Justin Moran continued: Prescription charges increased by 500 per cent during the recession. It is a tax on the sick and the least well-off that affects older people the most as they are more likely to have multiple prescriptions.

“The slight reduction in the cap on the Sick Tax announced today is good news that will help a little to alleviate the financial pressure on older people with health problems but it must be a step towards the abolition of a cruel and unnecessary tax.” 


Summer Raffle Winners

Congratulations to the winners of our Summer Raffle. We're so grateful to everyone who participated and who raised more than 18,000 euro to support older people in Ireland.

This year's winners were:

1st Prize winner €1,500

S Deegan, Dublin

2nd Prize winner €1,000

A Parks, Dublin

3rd Prize winner €500

M Dangerfield, Dublin

And the winner of our Sellers Prize was:

Sellers Prize €100

M Kane, Galway, €100

Thank you to all who supported the raffle, this is one of our biggest and most reliable fundraisers, so your support makes all the difference.


Top tips for staying cool

  • Keep out of the heat. Stay inside during the hottest time of the day – late morning to mid-afternoon. If you do go out, wear a hat and keep to the shade as much as possible. It’s very important to use sun screen of at least factor 15.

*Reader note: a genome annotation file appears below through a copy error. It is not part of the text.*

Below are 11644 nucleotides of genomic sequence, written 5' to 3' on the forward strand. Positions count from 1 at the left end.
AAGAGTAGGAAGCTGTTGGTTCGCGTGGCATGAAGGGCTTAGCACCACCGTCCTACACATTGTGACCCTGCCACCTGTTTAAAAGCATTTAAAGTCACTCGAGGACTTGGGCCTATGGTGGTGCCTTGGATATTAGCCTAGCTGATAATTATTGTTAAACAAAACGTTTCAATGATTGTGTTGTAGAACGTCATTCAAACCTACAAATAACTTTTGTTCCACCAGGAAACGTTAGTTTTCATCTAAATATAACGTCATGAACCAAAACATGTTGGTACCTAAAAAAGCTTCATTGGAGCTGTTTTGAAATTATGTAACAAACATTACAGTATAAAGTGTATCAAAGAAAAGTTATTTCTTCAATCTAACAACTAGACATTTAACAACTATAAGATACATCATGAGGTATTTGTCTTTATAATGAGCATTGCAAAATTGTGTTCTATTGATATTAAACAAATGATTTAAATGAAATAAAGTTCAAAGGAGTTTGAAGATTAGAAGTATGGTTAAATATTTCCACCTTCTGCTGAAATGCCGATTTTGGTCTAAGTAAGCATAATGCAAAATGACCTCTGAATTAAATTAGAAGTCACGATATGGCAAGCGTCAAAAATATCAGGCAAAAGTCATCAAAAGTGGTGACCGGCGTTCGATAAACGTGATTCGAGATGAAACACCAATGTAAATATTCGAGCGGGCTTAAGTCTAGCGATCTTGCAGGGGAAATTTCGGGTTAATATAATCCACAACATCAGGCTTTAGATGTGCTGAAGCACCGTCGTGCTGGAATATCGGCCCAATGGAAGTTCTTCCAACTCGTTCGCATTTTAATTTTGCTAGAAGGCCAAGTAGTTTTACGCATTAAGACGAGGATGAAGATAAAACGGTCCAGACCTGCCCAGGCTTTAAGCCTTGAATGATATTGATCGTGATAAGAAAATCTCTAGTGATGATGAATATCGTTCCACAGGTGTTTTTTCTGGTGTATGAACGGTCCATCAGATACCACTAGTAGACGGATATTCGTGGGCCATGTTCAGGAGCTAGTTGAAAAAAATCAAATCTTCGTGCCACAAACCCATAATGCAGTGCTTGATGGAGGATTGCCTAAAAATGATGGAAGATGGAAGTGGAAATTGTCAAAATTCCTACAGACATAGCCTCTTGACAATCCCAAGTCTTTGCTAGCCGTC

• If you are travelling by car or public transport always take a bottle of water.
  • Avoid strenuous activity and limit activities like housework and gardening to the early morning or evening when it’s cooler.
  • When inside, try to stay in the coolest parts of your home. Keep curtains and blinds closed in rooms that catch the sun. Remember that lights generate heat. Keep windows shut while it’s cooler inside than out and open them when it gets hotter inside. If it’s safe, you could leave a window open at night when it’s cooler. Fans can help sweat evaporate but do not cool the air itself.
  • Wear loose, lightweight, light-coloured cotton clothing.
  • Take cool baths or showers.
  • Splash your face with cold water or place a damp cloth or scarf on the back of your neck to help you cool off.